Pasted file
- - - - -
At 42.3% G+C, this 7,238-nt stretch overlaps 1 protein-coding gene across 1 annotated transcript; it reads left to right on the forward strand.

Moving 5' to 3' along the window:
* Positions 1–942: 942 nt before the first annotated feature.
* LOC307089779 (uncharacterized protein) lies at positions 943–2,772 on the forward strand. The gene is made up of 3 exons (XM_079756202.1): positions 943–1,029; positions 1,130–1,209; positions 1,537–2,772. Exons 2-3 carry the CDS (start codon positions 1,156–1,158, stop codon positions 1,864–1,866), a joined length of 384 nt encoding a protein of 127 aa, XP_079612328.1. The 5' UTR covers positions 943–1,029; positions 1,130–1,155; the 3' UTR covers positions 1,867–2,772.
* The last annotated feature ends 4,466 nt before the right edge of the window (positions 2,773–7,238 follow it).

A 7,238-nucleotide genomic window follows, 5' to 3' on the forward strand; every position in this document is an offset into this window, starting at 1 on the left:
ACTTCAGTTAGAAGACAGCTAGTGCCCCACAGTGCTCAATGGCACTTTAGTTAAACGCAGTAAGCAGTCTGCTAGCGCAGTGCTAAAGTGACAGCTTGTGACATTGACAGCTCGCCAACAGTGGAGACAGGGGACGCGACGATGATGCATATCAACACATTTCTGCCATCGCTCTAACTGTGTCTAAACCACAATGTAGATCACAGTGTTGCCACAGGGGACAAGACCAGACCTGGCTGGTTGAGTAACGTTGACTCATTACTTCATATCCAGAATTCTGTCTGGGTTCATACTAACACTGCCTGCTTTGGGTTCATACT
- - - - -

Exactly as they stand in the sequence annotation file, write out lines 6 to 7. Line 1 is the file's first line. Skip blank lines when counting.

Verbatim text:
A 7,238-nucleotide genomic window follows, 5' to 3' on the forward strand; every position in this document is an offset into this window, starting at 1 on the left:
ACTTCAGTTAGAAGACAGCTAGTGCCCCACAGTGCTCAATGGCACTTTAGTTAAACGCAGTAAGCAGTCTGCTAGCGCAGTGCTAAAGTGACAGCTTGTGACATTGACAGCTCGCCAACAGTGGAGACAGGGGACGCGACGATGATGCATATCAACACATTTCTGCCATCGCTCTAACTGTGTCTAAACCACAATGTAGATCACAGTGTTGCCACAGGGGACAAGACCAGACCTGGCTGGTTGAGTAACGTTGACTCATTACTTCATATCCAGAATTCTGTCTGGGTTCATACTAACACTGCCTGCTTTGGGTTCATACT